Bill Smith, senior VP of sales and marketing for Crystal Cruises, starts the Gala on a fun note
If one thought the 19th annual Crystal Cruises trade gala for top producers was going to be a stuffy affair, Bill Smith’s opening session antics onboard Crystal Serenity put that theory to rest. A consummate showman and motivator, Smith, who is Crystal’s senior vice president of sales and marketing, led top producing agents, agency owners and consortia leaders in a spontaneous opening session dance that would have made Ellen DeGeneres proud.
Agents applaud Bill Smith's opening performance
It was definitely a refreshing, light moment for a stellar trade group that clearly deserved a long weekend of fun and recognition by Crystal for their sales performance. These agents, agency owners and consortia heads parlayed their sales and business expertise into a minimum of $750,000 in Crystal sales during 2008. A total of 67 qualified for the gala, up from 63 the previous year.
Despite a tough last quarter of 2008, 42 in the group produced more than $1 million in Crystal Cruises sales. Nineteen posted more than $2 million. Crystal officials reported that Mary Jean Tully, chairman and CEO of Cruise Professionals, once again took the top spot for the most sales in 2008.
Noting that 2008 “was a pretty good year,” Smith said he expects to maintain the $750,000 threshold for sales in order for agencies to qualify for the 2010 gala. But he and Eric Graves, the line’s vice president of sales, also said the line is looking at how to better recognize agencies who are also good performers and in the sales categories just under the gala threshold.
As the three-day event unfolded, the top producers heard from Crystal officials about what’s new at Crystal and what’s ahead. Here is the first in a three-part series about the gala and trade issues and announcements.
Sally Goldwasser, president, Unique Travel of Palm Beach, Michio Tamiya, chairman, Crystal Cruises, Jeannie Underwood, director of national accounts, Crystal Cruises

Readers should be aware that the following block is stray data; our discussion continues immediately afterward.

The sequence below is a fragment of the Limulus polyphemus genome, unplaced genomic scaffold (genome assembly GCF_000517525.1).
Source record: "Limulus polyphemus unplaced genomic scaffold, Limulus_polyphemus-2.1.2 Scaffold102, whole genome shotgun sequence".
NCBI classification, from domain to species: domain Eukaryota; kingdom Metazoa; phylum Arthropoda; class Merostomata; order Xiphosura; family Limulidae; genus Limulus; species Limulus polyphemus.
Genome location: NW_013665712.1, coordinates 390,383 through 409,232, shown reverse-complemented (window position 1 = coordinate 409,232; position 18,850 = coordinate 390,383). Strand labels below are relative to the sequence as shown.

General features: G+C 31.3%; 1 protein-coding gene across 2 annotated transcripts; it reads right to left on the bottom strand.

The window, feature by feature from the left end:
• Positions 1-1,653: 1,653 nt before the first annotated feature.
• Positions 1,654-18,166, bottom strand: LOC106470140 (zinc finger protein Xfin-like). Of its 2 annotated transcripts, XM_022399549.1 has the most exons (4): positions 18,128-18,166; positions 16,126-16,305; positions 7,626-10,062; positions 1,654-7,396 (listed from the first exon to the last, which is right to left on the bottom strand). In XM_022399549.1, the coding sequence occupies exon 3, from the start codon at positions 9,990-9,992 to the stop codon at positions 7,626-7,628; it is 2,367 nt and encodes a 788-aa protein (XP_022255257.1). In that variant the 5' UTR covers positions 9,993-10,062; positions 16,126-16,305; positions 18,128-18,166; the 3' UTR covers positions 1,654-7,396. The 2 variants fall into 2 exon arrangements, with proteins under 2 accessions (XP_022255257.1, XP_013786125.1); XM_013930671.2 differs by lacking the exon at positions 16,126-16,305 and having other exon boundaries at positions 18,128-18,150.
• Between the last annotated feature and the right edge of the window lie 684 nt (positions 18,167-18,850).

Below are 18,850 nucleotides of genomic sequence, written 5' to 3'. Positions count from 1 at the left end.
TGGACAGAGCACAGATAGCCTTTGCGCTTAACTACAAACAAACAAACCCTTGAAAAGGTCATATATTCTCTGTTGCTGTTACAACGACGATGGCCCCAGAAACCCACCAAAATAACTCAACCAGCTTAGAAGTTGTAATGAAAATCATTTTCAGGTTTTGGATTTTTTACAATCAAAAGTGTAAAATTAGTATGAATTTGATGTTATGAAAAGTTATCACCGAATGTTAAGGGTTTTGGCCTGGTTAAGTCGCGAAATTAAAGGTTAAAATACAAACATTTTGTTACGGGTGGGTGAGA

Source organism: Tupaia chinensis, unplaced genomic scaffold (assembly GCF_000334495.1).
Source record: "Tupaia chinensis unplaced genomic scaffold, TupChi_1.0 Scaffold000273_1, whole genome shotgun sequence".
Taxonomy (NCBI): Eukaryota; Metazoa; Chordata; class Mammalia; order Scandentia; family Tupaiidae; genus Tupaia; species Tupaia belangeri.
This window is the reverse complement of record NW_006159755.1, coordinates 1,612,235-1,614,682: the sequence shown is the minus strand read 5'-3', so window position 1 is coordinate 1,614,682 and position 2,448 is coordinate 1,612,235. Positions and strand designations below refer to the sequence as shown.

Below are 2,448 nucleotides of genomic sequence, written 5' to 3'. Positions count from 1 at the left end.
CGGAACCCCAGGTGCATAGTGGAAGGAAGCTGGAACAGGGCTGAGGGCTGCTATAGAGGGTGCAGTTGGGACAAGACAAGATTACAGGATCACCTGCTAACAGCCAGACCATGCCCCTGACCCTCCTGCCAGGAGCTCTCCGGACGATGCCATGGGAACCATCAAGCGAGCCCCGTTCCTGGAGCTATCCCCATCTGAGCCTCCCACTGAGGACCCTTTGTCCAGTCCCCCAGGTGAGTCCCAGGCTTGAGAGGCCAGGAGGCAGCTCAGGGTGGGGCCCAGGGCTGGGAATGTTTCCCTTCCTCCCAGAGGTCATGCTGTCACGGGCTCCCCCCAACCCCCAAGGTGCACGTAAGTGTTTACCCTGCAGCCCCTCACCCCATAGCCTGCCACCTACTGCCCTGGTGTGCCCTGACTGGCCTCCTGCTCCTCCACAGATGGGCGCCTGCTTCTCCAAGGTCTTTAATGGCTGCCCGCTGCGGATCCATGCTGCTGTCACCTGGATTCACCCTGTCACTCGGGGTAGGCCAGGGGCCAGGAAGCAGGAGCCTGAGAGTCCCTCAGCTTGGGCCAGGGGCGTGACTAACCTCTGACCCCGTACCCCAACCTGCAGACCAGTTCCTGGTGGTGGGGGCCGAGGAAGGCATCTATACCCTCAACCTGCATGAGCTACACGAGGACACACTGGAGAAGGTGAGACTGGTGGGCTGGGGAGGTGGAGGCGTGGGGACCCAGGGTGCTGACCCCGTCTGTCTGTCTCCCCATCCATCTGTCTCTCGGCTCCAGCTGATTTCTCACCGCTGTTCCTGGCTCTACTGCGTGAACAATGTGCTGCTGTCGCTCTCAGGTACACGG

It’s imperative that agents let clients know about value in the marketplace, said Smith. “Eleventh hour booking patterns are alive and well this year. We are seeing – in no uncertain terms – that it’s going to be a different year. I think there is going to be a surge of late bookings even in the luxury sector.”
Smith also said that while bookings are coming in at a steady pace, the “stick rate” is less than the norm, but improving a bit. At one time that stick rate was down to a few as one booking “sailed” for every eight made. Now that’s improved to one booking “sailed” for every two or three bookings made.
Smith emphasized that while consumers may be booking closer in, there is pent-up demand from consumers who held off booking in late 2008 and now are ready for a vacation experience. Currently, guests who are not Crystal Society members are booking as little as three months prior to sailing, with Crystal Society members averaging about six months out for their bookings. That’s less than the norm for Crystal and the luxury segment.
This week, Crystal launched a new more visually enticing Web site. The previous text-heavy site look has been replaced with a refreshing, dynamic visual approach that features dramatic photography and interactive slide shows. Agents may discover the new site’s enhanced organization, helpful detail delivered in a layered approach, and engaging features at www.crystalcruises.com.